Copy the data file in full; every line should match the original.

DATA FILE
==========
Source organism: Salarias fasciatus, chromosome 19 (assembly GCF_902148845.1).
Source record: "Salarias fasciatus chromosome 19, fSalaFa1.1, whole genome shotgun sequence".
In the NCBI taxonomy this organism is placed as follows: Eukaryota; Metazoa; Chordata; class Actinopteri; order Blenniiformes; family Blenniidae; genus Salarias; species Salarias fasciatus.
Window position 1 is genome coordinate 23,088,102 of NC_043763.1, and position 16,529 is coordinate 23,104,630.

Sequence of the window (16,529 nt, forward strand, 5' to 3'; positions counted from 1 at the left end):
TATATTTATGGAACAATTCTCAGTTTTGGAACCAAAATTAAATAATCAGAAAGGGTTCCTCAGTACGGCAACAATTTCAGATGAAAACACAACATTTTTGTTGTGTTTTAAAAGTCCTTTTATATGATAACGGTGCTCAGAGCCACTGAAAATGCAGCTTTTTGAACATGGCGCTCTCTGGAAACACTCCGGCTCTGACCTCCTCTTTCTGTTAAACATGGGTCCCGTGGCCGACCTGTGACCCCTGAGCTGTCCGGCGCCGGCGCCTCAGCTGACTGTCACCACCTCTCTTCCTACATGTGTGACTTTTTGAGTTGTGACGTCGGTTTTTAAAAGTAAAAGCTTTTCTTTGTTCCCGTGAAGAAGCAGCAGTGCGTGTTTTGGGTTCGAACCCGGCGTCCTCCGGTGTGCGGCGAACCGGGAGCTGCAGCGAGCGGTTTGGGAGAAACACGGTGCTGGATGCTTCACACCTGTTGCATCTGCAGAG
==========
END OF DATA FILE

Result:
Source organism: Salarias fasciatus, chromosome 19 (assembly GCF_902148845.1).
Source record: "Salarias fasciatus chromosome 19, fSalaFa1.1, whole genome shotgun sequence".
In the NCBI taxonomy this organism is placed as follows: Eukaryota; Metazoa; Chordata; class Actinopteri; order Blenniiformes; family Blenniidae; genus Salarias; species Salarias fasciatus.
Window position 1 is genome coordinate 23,088,102 of NC_043763.1, and position 16,529 is coordinate 23,104,630.

Sequence of the window (16,529 nt, forward strand, 5' to 3'; positions counted from 1 at the left end):
TATATTTATGGAACAATTCTCAGTTTTGGAACCAAAATTAAATAATCAGAAAGGGTTCCTCAGTACGGCAACAATTTCAGATGAAAACACAACATTTTTGTTGTGTTTTAAAAGTCCTTTTATATGATAACGGTGCTCAGAGCCACTGAAAATGCAGCTTTTTGAACATGGCGCTCTCTGGAAACACTCCGGCTCTGACCTCCTCTTTCTGTTAAACATGGGTCCCGTGGCCGACCTGTGACCCCTGAGCTGTCCGGCGCCGGCGCCTCAGCTGACTGTCACCACCTCTCTTCCTACATGTGTGACTTTTTGAGTTGTGACGTCGGTTTTTAAAAGTAAAAGCTTTTCTTTGTTCCCGTGAAGAAGCAGCAGTGCGTGTTTTGGGTTCGAACCCGGCGTCCTCCGGTGTGCGGCGAACCGGGAGCTGCAGCGAGCGGTTTGGGAGAAACACGGTGCTGGATGCTTCACACCTGTTGCATCTGCAGAG